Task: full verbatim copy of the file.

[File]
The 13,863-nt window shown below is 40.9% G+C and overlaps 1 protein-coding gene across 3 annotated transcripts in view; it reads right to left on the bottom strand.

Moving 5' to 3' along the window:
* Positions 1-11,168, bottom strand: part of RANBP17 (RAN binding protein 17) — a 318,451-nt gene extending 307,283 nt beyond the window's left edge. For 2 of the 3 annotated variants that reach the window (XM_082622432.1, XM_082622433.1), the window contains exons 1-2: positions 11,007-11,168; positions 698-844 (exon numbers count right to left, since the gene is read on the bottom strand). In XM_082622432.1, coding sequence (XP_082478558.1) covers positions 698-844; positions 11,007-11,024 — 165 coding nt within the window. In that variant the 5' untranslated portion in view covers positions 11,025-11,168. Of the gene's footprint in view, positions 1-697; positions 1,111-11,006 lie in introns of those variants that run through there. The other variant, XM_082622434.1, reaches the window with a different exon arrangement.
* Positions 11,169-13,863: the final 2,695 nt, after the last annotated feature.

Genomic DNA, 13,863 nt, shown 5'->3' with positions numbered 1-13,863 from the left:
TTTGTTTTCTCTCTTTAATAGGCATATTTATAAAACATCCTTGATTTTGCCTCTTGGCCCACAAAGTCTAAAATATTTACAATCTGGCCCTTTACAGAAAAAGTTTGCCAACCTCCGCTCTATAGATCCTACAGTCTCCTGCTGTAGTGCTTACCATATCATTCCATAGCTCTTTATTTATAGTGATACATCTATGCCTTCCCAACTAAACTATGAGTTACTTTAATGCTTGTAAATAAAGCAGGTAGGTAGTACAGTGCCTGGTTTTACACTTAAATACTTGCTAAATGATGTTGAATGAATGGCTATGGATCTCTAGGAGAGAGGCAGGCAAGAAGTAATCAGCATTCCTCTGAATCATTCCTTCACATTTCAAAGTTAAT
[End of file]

The 13,863-nt window shown below is 40.9% G+C and overlaps 1 protein-coding gene across 3 annotated transcripts in view; it reads right to left on the bottom strand.

Moving 5' to 3' along the window:
* Positions 1-11,168, bottom strand: part of RANBP17 (RAN binding protein 17) — a 318,451-nt gene extending 307,283 nt beyond the window's left edge. For 2 of the 3 annotated variants that reach the window (XM_082622432.1, XM_082622433.1), the window contains exons 1-2: positions 11,007-11,168; positions 698-844 (exon numbers count right to left, since the gene is read on the bottom strand). In XM_082622432.1, coding sequence (XP_082478558.1) covers positions 698-844; positions 11,007-11,024 — 165 coding nt within the window. In that variant the 5' untranslated portion in view covers positions 11,025-11,168. Of the gene's footprint in view, positions 1-697; positions 1,111-11,006 lie in introns of those variants that run through there. The other variant, XM_082622434.1, reaches the window with a different exon arrangement.
* Positions 11,169-13,863: the final 2,695 nt, after the last annotated feature.

Genomic DNA, 13,863 nt, shown 5'->3' with positions numbered 1-13,863 from the left:
TTTGTTTTCTCTCTTTAATAGGCATATTTATAAAACATCCTTGATTTTGCCTCTTGGCCCACAAAGTCTAAAATATTTACAATCTGGCCCTTTACAGAAAAAGTTTGCCAACCTCCGCTCTATAGATCCTACAGTCTCCTGCTGTAGTGCTTACCATATCATTCCATAGCTCTTTATTTATAGTGATACATCTATGCCTTCCCAACTAAACTATGAGTTACTTTAATGCTTGTAAATAAAGCAGGTAGGTAGTACAGTGCCTGGTTTTACACTTAAATACTTGCTAAATGATGTTGAATGAATGGCTATGGATCTCTAGGAGAGAGGCAGGCAAGAAGTAATCAGCATTCCTCTGAATCATTCCTTCACATTTCAAAGTTAAT